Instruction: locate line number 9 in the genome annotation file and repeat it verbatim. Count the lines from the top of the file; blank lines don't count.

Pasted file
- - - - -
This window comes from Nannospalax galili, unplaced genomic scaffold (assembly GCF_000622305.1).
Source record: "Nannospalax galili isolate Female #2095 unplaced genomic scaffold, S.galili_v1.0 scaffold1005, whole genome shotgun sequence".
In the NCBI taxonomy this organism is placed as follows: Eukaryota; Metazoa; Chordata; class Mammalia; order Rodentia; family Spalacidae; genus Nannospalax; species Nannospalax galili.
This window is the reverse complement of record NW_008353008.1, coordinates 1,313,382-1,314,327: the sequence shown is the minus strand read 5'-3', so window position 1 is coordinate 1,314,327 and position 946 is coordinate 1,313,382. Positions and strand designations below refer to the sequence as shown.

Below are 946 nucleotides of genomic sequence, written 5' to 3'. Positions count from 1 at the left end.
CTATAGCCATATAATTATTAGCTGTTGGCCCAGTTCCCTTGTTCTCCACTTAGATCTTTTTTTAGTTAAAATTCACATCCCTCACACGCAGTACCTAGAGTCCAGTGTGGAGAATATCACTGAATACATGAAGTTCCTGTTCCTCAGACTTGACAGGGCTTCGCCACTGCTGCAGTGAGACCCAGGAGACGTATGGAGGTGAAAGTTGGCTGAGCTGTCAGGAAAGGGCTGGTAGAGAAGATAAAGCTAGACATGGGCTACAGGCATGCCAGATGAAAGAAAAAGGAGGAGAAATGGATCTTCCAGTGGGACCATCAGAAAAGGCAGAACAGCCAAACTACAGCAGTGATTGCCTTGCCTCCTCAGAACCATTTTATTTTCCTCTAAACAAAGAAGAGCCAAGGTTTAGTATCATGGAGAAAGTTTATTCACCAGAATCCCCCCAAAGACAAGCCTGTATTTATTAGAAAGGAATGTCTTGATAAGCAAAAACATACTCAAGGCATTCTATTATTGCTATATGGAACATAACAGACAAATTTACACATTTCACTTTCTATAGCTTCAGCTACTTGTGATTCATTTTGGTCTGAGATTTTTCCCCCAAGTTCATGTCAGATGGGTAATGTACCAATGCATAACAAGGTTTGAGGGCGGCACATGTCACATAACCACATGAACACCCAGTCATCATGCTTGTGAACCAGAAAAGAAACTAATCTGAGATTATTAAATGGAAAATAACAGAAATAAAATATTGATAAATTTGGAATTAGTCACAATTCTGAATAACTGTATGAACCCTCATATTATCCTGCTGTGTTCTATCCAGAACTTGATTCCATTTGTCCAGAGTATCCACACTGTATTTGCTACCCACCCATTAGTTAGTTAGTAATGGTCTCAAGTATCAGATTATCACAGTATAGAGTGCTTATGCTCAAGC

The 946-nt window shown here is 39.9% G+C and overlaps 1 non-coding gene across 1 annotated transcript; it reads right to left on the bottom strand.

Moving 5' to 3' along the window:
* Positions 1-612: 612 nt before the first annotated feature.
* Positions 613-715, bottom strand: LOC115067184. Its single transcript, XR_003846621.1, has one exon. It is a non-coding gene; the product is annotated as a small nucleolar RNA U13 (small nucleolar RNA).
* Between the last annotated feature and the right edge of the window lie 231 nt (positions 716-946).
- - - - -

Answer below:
* Positions 1-612: 612 nt before the first annotated feature.